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Connecticut's Largest IMAX Theater to Be Demoed for New Railroad Bridge

Mon December 21, 2020 - Northeast Edition
The Hartford Courant


Another cinema, with a two-story 4D screen and 169 seats, is being built on the other side of the aquarium and will open soon after the IMAX theater closes, aquarium spokesperson Dave Sigworth said.
Another cinema, with a two-story 4D screen and 169 seats, is being built on the other side of the aquarium and will open soon after the IMAX theater closes, aquarium spokesperson Dave Sigworth said.
Another cinema, with a two-story 4D screen and 169 seats, is being built on the other side of the aquarium and will open soon after the IMAX theater closes, aquarium spokesperson Dave Sigworth said. The current swivel bridge has gotten stuck open a few times in the last three or four years. When that happens, it shuts down Metro North’s New Haven line and Amtrak’s northeast corridor to Boston.

The cinema at Maritime Aquarium in Norwalk, Conn., which features a six-story IMAX screen -- the largest in the state -- will close on Jan. 18 and be demolished to make way for a project to replace a 124-year-old railroad bridge, the aquarium has announced.

Another cinema, with a two-story 4D screen and 169 seats, is being built on the other side of the aquarium and will open soon after the IMAX theater closes, aquarium spokesperson Dave Sigworth said.

The aquarium and theater buildings are owned by the city of Norwalk. Sigworth said the IMAX theater hugs the bridge so closely that it would be impossible to build a new bridge with the theater still there. The 564-ft. Walk Bridge, which spans the Norwalk River, was constructed in 1896.

"It's a swivel bridge," he explained. "When a barge or sailboat goes through it, rather than going up, it turns on its axis in the middle of the river to allow boat traffic to go through. It's gotten stuck open a few times in the last three or four years. When that happens, it shuts down Metro North's New Haven line and Amtrak's northeast corridor to Boston. It's time for the bridge to be rebuilt."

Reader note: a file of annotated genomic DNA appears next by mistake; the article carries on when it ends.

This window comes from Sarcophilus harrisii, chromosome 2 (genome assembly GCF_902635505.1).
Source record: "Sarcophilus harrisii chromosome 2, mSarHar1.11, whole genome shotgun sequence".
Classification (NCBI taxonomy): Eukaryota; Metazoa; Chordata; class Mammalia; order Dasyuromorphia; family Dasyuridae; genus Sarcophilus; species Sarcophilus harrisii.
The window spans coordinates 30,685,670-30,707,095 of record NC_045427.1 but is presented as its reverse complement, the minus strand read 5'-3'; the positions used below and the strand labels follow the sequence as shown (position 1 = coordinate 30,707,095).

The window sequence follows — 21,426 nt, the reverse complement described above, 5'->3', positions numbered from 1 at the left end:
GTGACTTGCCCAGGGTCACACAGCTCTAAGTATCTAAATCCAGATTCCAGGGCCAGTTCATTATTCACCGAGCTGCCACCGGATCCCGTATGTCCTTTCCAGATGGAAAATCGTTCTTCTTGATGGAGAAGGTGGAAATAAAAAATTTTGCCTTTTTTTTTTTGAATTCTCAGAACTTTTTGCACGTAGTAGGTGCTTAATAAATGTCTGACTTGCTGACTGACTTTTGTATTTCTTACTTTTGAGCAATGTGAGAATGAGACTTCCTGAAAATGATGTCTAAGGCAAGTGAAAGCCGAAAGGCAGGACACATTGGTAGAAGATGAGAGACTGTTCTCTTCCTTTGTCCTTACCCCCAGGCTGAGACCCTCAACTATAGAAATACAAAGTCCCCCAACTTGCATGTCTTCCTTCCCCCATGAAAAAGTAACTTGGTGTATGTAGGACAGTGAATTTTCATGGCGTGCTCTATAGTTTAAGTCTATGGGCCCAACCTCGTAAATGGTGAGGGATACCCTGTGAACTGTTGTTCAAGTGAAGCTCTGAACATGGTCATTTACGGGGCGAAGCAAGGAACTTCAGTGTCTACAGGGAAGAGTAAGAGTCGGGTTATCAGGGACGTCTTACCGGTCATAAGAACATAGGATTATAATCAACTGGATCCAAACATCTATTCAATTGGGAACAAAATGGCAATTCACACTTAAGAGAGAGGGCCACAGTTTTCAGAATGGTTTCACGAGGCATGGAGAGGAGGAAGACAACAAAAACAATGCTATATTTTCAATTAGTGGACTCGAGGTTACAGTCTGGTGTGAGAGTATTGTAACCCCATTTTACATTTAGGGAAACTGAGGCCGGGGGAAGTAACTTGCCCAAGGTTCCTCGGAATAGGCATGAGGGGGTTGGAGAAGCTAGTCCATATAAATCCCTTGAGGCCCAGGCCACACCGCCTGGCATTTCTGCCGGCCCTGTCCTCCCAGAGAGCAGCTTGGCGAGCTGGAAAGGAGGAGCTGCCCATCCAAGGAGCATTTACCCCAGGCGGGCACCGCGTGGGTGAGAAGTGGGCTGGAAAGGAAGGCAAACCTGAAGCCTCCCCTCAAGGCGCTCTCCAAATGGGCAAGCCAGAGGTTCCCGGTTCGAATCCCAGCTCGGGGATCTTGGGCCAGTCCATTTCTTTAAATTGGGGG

The bridge construction project will take more than five years, he said. It is designed by the architectural firm Beyer Blinder Belle; and the owner's representative is CSG Construction Solutions Group, with construction managed in a joint venture of AP Construction and O&G Industries.

A fully enclosed seal habitat also will be built as part of the $40 million aquarium project, paid for with state and federal funds, according to Sigworth. The current seal habitat is half indoors, half outdoors, and near the bridge. Enclosing the habitat will protect seals and people from the bridge construction project.

"[With] vibrations and noise from pile drivers, and any sort of industrial things happening like things dropping off cranes, we couldn't have guests out in that atmosphere," he added.

The seal habitat – which will be 150,000 gallons, seven times bigger than the original habitat – is expected to open in April. The bridge project will start after that.

Sigworth said the aquarium was told in October 2016 that the theater would get in the way of a bridge project.

"A long period of negotiations followed to keep us whole," he said.

Groundbreaking was in November 2019.

The aquarium was built in 1988, inside a former 1860s iron works, as part of a SoNo revitalization project. The theater, which was new construction, was connected to the aquarium by an interior walkway under the bridge. The aquarium, a nonprofit, pays a nominal rent every year for the use of both buildings.

The current swivel bridge has gotten stuck open a few times in the last three or four years. When that happens, it shuts down Metro North's New Haven line and Amtrak's northeast corridor to Boston.




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